Sarah Carey: “Are you saying that journalists were consciously bending to the will of what they thought their corporate bosses wanted or was it just something far more subtle in their neglect of the topic?”

Mercille: “Sometimes there were, at the banking inquiry again, we know that property industry called The Irish Times, for example, and said, ‘listen you better have good coverage because, you know, we’re not going to sponsor, we’re not going to advertise with you’,  so there were a few explicit threats like that. But mostly I don’t think journalists were, every day, like, ‘ok, I cannot talk about the housing bubble’. I think the media is like any institution. People who work in the media mostly internalise the rules and they come not to think about them so much. It’s such a fast-paced work anyway and you don’t sometimes have the time to think about it. It’s the same thing for any institution, whether it’s the military or academia.”

Carey: “So, Dan O’Brien, the media internalised the problem and therefore were incapable of seeing it clearly?”

Dan O’Brien: “Well, can I come back to the first, the specific issue of the bubble and the property thing and then there’s the broader charge that Julien makes about media organisations doing their corporate owners’ bidding and Julien says that media people do what the corporate and Government interests want. Now I would really suggest to Julien that he get out a bit more because if you talk to politicians, most politicians hate the media, particularly Government politicians. They say that the media doesn’t report their achievements, it only looks at trivial things, it looks at their fights, it tries to catch them out all the time. The notion that the media is supportive of a government, like politicians just would laugh at that proposition. That’s politicians. Corporate, like the amount of times I’ve talked to people in business who believe the media are full of left-wing, anti-business people. They think the media is anti-profit, anti-business.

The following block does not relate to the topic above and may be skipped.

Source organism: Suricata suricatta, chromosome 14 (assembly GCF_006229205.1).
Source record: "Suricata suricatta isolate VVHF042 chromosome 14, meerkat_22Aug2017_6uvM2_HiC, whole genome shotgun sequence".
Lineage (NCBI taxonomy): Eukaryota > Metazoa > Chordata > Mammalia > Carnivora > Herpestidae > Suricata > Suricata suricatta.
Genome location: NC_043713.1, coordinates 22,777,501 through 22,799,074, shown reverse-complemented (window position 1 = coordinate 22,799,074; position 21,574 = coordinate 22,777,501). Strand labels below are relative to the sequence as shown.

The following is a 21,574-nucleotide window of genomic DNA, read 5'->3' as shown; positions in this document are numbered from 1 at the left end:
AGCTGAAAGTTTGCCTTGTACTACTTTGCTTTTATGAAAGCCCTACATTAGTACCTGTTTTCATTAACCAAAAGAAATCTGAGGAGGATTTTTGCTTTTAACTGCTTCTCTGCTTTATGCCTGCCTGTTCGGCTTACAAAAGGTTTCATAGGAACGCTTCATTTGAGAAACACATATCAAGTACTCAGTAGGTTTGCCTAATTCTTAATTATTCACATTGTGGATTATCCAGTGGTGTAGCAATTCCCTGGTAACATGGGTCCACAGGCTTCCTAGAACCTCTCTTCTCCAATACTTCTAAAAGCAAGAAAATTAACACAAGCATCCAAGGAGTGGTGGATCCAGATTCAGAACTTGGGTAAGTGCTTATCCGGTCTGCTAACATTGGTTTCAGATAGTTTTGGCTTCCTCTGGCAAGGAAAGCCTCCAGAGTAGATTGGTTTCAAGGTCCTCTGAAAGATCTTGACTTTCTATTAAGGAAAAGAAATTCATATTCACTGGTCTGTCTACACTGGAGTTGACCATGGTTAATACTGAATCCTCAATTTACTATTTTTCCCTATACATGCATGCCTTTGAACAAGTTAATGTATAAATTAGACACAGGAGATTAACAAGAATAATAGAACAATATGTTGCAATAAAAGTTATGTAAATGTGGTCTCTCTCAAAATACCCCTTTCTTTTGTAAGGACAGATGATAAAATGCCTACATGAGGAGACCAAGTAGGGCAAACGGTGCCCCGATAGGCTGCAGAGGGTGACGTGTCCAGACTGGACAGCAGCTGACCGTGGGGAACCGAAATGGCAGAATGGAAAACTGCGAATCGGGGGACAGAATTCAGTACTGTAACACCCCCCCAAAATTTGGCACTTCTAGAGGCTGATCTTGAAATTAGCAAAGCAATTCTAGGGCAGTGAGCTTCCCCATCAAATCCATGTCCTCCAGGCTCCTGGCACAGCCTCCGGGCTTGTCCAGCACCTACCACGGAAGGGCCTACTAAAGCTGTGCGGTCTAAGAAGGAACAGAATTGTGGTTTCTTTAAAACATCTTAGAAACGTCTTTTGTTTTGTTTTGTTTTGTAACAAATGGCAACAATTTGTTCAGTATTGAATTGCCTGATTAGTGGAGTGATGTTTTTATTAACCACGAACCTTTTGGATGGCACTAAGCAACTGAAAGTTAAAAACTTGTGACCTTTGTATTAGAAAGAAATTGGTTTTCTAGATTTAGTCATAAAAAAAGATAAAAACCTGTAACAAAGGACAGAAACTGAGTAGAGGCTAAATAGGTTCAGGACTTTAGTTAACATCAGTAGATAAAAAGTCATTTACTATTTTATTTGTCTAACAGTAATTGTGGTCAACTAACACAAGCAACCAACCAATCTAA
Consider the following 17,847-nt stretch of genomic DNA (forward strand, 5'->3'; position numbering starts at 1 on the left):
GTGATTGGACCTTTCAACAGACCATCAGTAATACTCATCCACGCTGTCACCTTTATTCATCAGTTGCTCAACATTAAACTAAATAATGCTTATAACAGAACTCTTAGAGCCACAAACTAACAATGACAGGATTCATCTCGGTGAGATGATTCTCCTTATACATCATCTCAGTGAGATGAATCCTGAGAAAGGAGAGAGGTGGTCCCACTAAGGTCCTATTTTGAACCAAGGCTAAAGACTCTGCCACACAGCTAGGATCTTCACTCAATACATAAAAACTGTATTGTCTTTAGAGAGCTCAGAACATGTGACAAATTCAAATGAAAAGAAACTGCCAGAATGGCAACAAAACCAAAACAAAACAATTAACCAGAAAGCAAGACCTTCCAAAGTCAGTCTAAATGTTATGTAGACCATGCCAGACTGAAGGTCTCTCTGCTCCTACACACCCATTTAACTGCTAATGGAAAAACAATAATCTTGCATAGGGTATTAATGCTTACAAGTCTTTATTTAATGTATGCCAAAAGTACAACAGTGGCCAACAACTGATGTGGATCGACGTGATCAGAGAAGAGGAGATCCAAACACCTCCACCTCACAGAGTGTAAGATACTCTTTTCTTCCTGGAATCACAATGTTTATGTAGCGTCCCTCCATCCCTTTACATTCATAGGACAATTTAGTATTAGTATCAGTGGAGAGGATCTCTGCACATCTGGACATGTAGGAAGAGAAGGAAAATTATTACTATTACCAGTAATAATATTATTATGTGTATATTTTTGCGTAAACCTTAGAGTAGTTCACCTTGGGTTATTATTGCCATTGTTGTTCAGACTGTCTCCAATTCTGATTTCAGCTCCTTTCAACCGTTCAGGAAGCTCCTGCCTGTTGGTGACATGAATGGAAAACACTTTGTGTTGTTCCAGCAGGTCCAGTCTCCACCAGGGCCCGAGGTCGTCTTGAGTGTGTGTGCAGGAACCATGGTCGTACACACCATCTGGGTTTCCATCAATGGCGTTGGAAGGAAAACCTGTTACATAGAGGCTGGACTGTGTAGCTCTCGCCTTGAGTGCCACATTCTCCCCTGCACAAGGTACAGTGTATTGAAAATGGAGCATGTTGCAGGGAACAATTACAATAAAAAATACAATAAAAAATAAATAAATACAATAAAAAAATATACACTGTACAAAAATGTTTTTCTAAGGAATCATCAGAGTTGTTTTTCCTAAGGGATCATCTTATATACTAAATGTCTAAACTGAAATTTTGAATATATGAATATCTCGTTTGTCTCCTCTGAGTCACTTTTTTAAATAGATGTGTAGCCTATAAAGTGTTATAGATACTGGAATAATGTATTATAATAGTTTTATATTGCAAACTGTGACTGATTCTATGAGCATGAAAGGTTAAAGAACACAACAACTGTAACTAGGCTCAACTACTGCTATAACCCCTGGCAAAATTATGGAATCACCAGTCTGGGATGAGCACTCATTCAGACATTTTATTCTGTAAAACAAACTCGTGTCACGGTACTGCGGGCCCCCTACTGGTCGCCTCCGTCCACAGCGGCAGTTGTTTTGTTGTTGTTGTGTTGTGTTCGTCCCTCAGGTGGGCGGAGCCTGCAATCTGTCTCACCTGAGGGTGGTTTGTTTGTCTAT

Again, they would just laugh at the notion that the media is dominated by pro-business cheerleaders. So, you know, different people have different perspectives. Julian, from his perspective, believes that, you know, the media is all dominated and basically just does business and Government’s bidding, I just think that’s fantasy. OK, so let’s move on to the bubble. I have two hats – I have one as an economist, I have one as somebody who contributes to the media. As an economist, I think we’re the people who deserve blame for missing out on the bubble, OK? Journalists are generalists, they can’t be experts on everything, that’s one of the great difficulties of media. If the majority of the economics community either thought there wasn’t a bubble or, as Julian said, didn’t raise it enough and I was guilty of that. I didn’t, I wasn’t living here so, you know, I should have said more in hindsight about the risks and that the failing of the economics profession when the average journalist was looking at what was going on and saying, ‘well look, most economists, who know more about this stuff than I do, say there’s not a problem or the risk is relatively low, well then, what are we going to write everyday. Somebody’s talking about a risk, are we going to put this on the front page everyday? No.’ So I, in my view, there were some failings in the media around the bubble and there are things that could be changed but did the media contribute in any big way to the inflating of the bubble? No. It was the banks, it was the columnists’ intellectual failings…”